On 5 April 2024, Daiichi Sankyo and AstraZeneca’s HER2-targeting antibody-drug conjugate (ADC) Enhertu (trastuzumab deruxtecan) received accelerated approval to treat patients with HER2-positive solid tumours who received prior systemic therapy. Already a blockbuster treatment and regarded as a best-in-class HER2-targeting ADC for metastatic breast, gastric, and non-small cell lung cancer, Enhertu now becomes the first ADC with a tumour-agnostic indication. The approval was based on data from the Phase II DESTINY-PanTumor02, which showed a 51.4% objective response rate (ORR) and duration of response (DOR) of 19.4 months across tumour types including biliary tract, bladder, cervical, pancreatic, and other rare tumours. The approval was also supported by data from Phase II, DESTINY-Lung01, and DESTINY-CRC02, which showed an ORR of 52.9% and 46.9%, respectively. Enhertu recorded sales of $3.1bn in 2023, up significantly from $1.6bn the previous year. GlobalData’s analyst consensus forecast projects sales to continue to soar, reaching $13.6bn by 2030.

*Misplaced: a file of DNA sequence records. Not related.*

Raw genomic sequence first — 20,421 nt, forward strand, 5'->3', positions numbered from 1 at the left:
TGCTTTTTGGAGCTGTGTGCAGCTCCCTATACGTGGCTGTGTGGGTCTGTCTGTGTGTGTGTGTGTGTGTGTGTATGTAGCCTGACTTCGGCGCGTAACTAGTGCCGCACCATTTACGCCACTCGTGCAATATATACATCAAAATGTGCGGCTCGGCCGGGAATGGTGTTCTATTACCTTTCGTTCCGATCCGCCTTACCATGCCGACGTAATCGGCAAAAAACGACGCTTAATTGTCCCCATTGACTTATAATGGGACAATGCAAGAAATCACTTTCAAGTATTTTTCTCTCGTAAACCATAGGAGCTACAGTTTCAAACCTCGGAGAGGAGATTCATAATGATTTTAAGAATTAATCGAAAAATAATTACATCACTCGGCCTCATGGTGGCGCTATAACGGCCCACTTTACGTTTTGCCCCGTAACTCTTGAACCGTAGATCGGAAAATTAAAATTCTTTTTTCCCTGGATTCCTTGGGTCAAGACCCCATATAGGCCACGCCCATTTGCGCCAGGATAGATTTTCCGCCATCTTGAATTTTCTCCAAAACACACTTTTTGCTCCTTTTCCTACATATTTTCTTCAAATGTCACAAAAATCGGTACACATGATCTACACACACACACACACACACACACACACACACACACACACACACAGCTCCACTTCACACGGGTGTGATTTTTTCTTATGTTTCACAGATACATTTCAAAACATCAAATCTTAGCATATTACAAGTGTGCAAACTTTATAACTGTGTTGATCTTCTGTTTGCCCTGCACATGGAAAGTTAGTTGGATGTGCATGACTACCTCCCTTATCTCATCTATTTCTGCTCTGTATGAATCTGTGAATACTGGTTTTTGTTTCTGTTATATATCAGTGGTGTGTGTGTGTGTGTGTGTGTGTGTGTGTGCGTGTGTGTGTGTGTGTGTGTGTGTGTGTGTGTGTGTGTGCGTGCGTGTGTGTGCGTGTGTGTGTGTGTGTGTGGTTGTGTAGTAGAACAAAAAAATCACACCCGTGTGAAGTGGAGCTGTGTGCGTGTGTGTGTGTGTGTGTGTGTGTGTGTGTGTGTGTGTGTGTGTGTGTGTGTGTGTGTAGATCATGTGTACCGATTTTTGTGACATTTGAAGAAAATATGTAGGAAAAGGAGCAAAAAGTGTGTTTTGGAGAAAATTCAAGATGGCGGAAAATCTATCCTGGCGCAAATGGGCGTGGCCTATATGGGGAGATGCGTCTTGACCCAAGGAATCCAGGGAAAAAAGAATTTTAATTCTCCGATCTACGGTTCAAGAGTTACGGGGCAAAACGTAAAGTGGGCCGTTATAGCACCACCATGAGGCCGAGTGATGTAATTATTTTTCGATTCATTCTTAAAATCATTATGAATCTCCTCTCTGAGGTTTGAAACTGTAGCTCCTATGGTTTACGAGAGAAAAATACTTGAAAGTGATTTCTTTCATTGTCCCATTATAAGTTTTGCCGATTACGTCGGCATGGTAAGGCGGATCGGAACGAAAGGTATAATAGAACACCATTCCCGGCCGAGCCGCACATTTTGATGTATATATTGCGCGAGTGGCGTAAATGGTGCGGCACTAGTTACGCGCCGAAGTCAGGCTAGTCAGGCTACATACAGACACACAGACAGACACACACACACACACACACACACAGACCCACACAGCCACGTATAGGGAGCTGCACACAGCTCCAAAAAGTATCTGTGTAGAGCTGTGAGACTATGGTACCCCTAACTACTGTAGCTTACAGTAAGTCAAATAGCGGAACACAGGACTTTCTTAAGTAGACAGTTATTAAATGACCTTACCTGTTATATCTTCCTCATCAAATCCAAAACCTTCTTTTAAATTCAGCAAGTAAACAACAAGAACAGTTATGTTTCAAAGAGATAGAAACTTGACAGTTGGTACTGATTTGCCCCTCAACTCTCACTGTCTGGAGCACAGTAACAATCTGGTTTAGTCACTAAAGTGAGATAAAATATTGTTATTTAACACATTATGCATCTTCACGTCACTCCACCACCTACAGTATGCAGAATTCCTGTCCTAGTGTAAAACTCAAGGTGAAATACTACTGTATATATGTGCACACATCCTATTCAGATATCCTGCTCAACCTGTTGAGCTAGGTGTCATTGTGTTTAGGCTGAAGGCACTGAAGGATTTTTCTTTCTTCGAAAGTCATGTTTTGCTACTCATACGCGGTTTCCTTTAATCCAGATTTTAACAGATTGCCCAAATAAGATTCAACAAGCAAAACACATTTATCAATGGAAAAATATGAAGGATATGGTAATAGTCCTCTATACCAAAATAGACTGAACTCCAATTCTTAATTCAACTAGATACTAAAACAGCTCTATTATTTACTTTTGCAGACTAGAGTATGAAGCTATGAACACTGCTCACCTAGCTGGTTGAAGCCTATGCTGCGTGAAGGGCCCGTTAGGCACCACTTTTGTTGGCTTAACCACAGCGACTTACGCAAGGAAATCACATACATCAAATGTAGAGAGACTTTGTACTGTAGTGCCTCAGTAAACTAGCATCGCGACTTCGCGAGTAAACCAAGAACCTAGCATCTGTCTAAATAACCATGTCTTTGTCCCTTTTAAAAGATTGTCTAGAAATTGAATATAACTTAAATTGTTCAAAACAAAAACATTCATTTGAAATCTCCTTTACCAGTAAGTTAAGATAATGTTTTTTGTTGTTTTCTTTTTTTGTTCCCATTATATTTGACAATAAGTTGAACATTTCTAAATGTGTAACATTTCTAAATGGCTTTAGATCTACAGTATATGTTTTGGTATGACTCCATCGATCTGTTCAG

Enhertu, which first received FDA/EMA approval in 2020, contains Daiichi Sankyo’s novel topoisomerase I payload deruxtecan (Dxd), a more potent payload with higher antitumor capabilities than other marketed ADCs. In addition to the ADC’s success with tumours that have a high expression of HER2, Enhertu is also effective against HER2-low and HER2-mutant tumours. Enhertu is also being evaluated in a Phase III study in combination with Pfizer’s kinase inhibitor Tukysa (tucatinib) in second-line metastatic breast cancer. Currently, there are no HER2-targeting ADCs marketed in the US or EU for the indications included in the label expansion. In relapsed metastatic cervical cancer, Enhertu will compete with Genmab’s Tivdak (tisotumab vedotin), which received FDA-accelerated approval in 2021 and is expected to launch in the EU and China this year. In bladder cancer, Astellas Pharma and Pfizer’s Nectin-4 targeting Padcev (enfortumab vedotin) in combination with Merck’s Keytruda has become the standard of care in the metastatic setting. Patients who are HER2 high-expressing may experience similar outcomes from Enhertu or can receive it post-Padcev, especially since Padcev has a different payload, monomethyl auristatin E (MMAE). Pfizer’s HER2-targeting ADC disitamab vedotin is currently in Phase III as well as in Phase II in combination with Keytruda. As a monotherapy, Enhertu should have a competitive advantage as disitamab vedotin shares the same payload as Padcev. However, the industry has yet to determine whether or not there is a resistance mechanism that would disallow administering an ADC with the same payload in a subsequent treatment line. Gilead’s TROP-2-targeting Trodelvy (sacituzumab govitecan) received accelerated approval for bladder cancer but is indicated for heavily pretreated patients who received prior platinum chemotherapy and an immune checkpoint inhibitor.